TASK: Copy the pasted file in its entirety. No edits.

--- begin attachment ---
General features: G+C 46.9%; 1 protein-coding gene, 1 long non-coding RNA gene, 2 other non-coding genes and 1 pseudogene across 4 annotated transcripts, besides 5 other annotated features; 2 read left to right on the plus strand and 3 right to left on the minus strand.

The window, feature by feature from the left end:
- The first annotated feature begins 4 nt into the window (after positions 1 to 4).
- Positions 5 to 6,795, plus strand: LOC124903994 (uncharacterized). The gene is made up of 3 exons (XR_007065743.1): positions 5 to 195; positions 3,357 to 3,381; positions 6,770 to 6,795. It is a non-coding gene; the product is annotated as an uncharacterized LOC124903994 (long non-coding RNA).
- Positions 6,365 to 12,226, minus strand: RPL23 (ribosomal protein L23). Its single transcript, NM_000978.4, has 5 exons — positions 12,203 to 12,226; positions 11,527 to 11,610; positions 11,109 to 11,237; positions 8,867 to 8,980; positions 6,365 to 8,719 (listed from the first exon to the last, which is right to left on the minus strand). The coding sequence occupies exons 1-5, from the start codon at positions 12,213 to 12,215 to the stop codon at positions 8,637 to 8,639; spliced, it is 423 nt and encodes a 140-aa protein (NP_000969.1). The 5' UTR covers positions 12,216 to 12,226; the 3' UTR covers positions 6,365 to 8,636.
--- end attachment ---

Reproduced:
General features: G+C 46.9%; 1 protein-coding gene, 1 long non-coding RNA gene, 2 other non-coding genes and 1 pseudogene across 4 annotated transcripts, besides 5 other annotated features; 2 read left to right on the plus strand and 3 right to left on the minus strand.

The window, feature by feature from the left end:
- The first annotated feature begins 4 nt into the window (after positions 1 to 4).
- Positions 5 to 6,795, plus strand: LOC124903994 (uncharacterized). The gene is made up of 3 exons (XR_007065743.1): positions 5 to 195; positions 3,357 to 3,381; positions 6,770 to 6,795. It is a non-coding gene; the product is annotated as an uncharacterized LOC124903994 (long non-coding RNA).
- Positions 6,365 to 12,226, minus strand: RPL23 (ribosomal protein L23). Its single transcript, NM_000978.4, has 5 exons — positions 12,203 to 12,226; positions 11,527 to 11,610; positions 11,109 to 11,237; positions 8,867 to 8,980; positions 6,365 to 8,719 (listed from the first exon to the last, which is right to left on the minus strand). The coding sequence occupies exons 1-5, from the start codon at positions 12,213 to 12,215 to the stop codon at positions 8,637 to 8,639; spliced, it is 423 nt and encodes a 140-aa protein (NP_000969.1). The 5' UTR covers positions 12,216 to 12,226; the 3' UTR covers positions 6,365 to 8,636.